Ataxia is not a disease, but the symptom that there is a problem at the neurological level. This can have different causes, so it is important to go to the vet to establish a diagnosis.
The prognosis depends on the cause behind the ataxia. Some dogs will be able to recover while others will have sequelae for life. Next we will learn to identify this disorder and its most common triggers.
Index of contents
- 1 What is ataxia?
- 2 Symptoms of ataxia in dogs
- 3 What causes ataxia in a dog?
- 4 Vestibular syndrome
- 5 Wobbler syndrome
- 6 What do I do if my dog has ataxia?
- 7 How is ataxia diagnosed?
- 8 Does ataxia have a cure?
What is ataxia?
Ataxia can be defined as a lack of coordination of movements that occurs after damage that has affected different areas such as the cerebellum or the vestibular system.
Symptoms of ataxia in dogs
We can suspect that our dog suffers from ataxia if we detect symptoms such as the following, which are related to ataxia itself and the most common symptoms to which it is associated:
- Strange walks, will be different depending on the condition, so we can not set a pattern. Hypermetry, which consists of making movements of an exaggerated amplitude, is common.
- Wander in circles.
- Hesitation when making any movement.
- Very evident lack of coordination.
- Bowed head or other abnormal postures.
- Nystagmus, which is the involuntary movement of the eyes.
- Tremors and / or seizures.
What causes ataxia in a dog?
The damage that ends up causing ataxia can be caused by different causes, such as trauma. Strong blows, falls, being run over or even fighting can be the start of the ataxia, among other symptoms such as respiratory problems, bleeding, fractures or unconsciousness, depending on the type of injury.
Other times ataxia arises as a consequence of an intoxication. Dogs can eat anything in their reach, including litter and almost anything that can poison them. Sometimes products for human consumption are also harmful to them.
Finally, we point out the administration of certain medications as the cause. There are some drugs that they have ataxia among its adverse effects. If this is the case for our dog, we must immediately notify the vet, who will decide how to modify the medication.
We highlight this disorder because we can meet it relatively frequently. It is characterized by symptoms such as ataxia itself, nystagmus, head tilt, immobility, or walking in circles. The vestibular system is divided into peripheral, the most frequently injured, and central.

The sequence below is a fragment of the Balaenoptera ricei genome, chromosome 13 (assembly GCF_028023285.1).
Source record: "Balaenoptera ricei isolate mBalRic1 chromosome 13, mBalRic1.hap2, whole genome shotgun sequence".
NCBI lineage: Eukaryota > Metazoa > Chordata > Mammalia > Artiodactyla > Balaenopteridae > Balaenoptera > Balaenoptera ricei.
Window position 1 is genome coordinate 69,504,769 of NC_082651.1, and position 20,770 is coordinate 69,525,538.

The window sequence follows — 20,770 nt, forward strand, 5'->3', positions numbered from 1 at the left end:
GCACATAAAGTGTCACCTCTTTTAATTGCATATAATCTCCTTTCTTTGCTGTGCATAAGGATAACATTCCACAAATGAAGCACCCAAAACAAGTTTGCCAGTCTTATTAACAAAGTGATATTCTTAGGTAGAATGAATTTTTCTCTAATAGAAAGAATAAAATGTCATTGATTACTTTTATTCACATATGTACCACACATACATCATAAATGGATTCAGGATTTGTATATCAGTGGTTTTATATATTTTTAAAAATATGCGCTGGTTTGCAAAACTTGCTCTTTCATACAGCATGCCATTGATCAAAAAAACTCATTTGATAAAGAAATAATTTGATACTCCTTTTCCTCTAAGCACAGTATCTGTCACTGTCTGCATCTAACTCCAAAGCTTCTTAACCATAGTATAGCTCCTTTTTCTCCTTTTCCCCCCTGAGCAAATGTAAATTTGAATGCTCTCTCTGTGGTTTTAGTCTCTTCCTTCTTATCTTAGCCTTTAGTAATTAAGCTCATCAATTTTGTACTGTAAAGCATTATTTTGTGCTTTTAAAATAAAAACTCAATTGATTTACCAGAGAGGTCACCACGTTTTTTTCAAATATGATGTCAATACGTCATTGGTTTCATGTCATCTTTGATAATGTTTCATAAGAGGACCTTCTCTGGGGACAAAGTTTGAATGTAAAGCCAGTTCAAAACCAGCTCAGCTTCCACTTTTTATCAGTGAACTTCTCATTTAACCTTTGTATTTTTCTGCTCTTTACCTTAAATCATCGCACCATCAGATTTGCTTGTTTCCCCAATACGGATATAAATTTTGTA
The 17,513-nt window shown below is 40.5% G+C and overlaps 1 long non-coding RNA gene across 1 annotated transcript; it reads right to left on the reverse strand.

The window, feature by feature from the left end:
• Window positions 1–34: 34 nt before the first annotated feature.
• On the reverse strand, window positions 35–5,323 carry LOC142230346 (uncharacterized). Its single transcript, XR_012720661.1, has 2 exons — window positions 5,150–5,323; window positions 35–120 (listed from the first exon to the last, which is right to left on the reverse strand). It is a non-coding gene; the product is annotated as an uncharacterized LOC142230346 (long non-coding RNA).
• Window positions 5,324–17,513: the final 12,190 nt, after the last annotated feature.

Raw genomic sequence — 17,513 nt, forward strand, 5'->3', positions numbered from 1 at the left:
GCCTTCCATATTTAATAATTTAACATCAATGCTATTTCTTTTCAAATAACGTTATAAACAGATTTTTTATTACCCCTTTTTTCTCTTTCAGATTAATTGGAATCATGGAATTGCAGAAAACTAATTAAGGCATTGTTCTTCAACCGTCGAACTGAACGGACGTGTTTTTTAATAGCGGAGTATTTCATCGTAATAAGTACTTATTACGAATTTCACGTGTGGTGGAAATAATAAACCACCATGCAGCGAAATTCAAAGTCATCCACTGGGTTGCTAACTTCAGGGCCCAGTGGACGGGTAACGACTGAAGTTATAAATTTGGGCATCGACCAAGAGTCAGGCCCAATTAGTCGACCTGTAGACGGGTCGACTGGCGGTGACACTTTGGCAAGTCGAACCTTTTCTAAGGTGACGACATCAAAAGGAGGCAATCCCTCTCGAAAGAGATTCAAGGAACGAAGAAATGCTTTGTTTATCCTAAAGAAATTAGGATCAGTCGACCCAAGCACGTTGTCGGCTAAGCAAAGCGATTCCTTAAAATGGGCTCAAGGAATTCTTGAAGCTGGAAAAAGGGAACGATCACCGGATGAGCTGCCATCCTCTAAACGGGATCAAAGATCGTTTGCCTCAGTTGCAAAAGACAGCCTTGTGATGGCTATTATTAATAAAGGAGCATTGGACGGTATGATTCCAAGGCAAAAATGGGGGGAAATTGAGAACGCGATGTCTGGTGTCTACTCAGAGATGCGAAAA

The first is located in the inner ear, while the central one is located in the brain stem. Although various causes are found in its origin, trauma and otitis. Otitis is inflammation of the ear that, if left untreated, can complicate to cause this pathology.
This disorder is not as frequent as the causes that we have already mentioned but we highlight it as an example of other diseases that have ataxia as a fundamental symptom. The wobbler syndrome It is caused by vertebral problems that may or may not be congenital. It is more common in large breed and middle-aged dogs.
What do I do if my dog has ataxia?
Ataxia involves the injury of sensitive body structures, therefore, any symptoms such as those described are more than enough reason to go to the veterinary clinic. Waiting to see if it can only get the opposite effect, making the condition worse or making it too late for treatment.
Veterinary procedures will depend on the picture presented by the dog. In the first place, attempts will always be made to stabilize the animal, which generally includes fluid therapy, and from there, the necessary treatments are started, which may include rest, drugs such as anti-inflammatory drugs or pain relievers, and surgery.
How is ataxia diagnosed?
The veterinaryn can diagnose ataxia by considering the symptoms and performing a neurological and orthopedic examination of the animal. In addition, it will use tests such as x-rays or, better still, MRI or CT. The latter offer more information but are not always accessible.
Does ataxia have a cure?
An unambiguous answer to this question cannot be given because it will depend on the characteristics of the injury. There are dogs that will have neurological sequelae for life. One of the most common is a more or less obvious uncoordinated walk.
If the ataxia has been the result of poisoning, the severity of the condition will depend on factors such as the amount ingested or the weight of the dog. It is important for treatment and prognosis that, if we know what the dog has eaten, we take it to the vet.
In idiopathic vestibular disease, more common in older dogs, animals can recover but keep their heads bowed or some similar sequela. Therefore, the prognosis must always take into account the cause.